Last night, just before going to bed, I took one last look at richarddawkins.net and came across a link to an article entitled “The tragedy at the heart of New Atheism.” It was a link to the Catholic Herald, so of course it would be, I thought, good for a laugh. But then it turned out to be so shallow, so intellectually insipid, that I thought it at least deserved some critical notice. Catholics keep telling us that they are, in some sense, the guardians of tomorrow, and then they go on to produce such palpably witless vacuities that it is hard –and I mean really hard — to believe that they intend it in all seriousness.Well, yesterday, our would-be guardians outdid even themselves in reaching for the abyss of mindlessness. In an article portentously entitled “The tragedy at the heart of New Atheism,” published in the Catholic Herald, Alexander Lucie-Smith, who is not only a priest (I refuse to accord him the accustomed courtesy by calling him “Father”, for he is no father of mine), but, we are told, also a Doctor of Moral Theology, the attempt is made to empty new atheism of meaning, and what we are given is, not bread, as Jesus suggested, but a damp and particularly nasty little squib — not even a stone! The sad part is that it’s written in a style that reminds one of the overconfident undergraduate, who clearly read only the titles of the books he was supposed to read, and then, as though that were sufficient, expounded on them at length.
The first clue, of course, that the man is an intellectual nonentity, Doctor of Moral Theology or not, is that Lucie-Smith spends a good part of his essay on wondering whether a quotation attributed to Dawkins was ever really uttered by him. He spends three paragraphs discussing this profound question, and then refers us to a collection of Dawkins’ sayings, and finds one that, he says, he finds “particularly problematic.” Now, notice, Lucie-Smith, so far as we can tell, has only read this much of Dawkins, a collection of quotations on the website Brainy Quotes. So much for due diligence. But surely, had he the moral expertise that his grandiose title ”Doctor of Moral Theology” heralds, he would have put the quotation in context, and tried to assess it with the kind of qualification that context generally provides. But, no, there’s nothing like that. Whether he thinks he can count on his Catholic readers to find such carelessness irrelevant, because, after all, they undoubtedly will accept the word of a priest, just on his say-so, is anyone’s guess. But to have written something, and then to have it published, without so much as a hint that the author knew whereof he was speaking, is a bit down market, one would have thought, for a Doctor of Moral Theology. Or is this just further evidence, if evidence were needed, that the ponderous title is meant mysteriously to self-authenticate everything written within its purview?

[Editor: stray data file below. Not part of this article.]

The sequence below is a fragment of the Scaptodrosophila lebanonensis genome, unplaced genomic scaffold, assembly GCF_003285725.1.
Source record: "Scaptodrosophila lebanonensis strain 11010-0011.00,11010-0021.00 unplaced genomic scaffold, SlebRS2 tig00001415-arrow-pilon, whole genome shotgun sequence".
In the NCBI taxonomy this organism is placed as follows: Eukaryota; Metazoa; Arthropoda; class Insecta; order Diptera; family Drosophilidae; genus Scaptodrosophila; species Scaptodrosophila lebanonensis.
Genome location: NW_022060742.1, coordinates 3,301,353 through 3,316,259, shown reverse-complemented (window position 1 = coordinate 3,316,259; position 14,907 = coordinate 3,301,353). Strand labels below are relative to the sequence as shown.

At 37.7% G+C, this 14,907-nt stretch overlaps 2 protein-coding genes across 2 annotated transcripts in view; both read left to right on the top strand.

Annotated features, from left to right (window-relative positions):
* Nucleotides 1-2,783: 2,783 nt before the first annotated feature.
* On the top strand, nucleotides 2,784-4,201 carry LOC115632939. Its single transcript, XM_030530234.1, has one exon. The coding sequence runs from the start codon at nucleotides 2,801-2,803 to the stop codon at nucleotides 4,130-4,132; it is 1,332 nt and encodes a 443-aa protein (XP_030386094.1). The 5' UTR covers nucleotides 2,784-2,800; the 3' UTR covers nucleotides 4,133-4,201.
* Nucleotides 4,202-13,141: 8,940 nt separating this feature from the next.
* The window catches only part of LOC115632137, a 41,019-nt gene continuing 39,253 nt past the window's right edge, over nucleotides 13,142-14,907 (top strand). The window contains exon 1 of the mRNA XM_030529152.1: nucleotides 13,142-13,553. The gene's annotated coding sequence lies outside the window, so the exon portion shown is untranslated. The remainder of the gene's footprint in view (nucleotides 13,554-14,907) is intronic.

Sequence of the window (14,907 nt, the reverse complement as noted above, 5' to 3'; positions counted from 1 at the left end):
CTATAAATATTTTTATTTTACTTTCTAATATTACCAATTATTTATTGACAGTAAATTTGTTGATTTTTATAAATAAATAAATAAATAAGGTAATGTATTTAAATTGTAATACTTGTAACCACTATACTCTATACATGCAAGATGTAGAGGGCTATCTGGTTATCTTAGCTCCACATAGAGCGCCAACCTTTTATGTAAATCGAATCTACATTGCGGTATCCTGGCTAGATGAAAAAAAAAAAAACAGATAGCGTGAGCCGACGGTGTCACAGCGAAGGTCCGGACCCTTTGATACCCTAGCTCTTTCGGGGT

Hard to say… Anyway, here’s the quote to which this Doctor of Moral Theology takes such arch exception: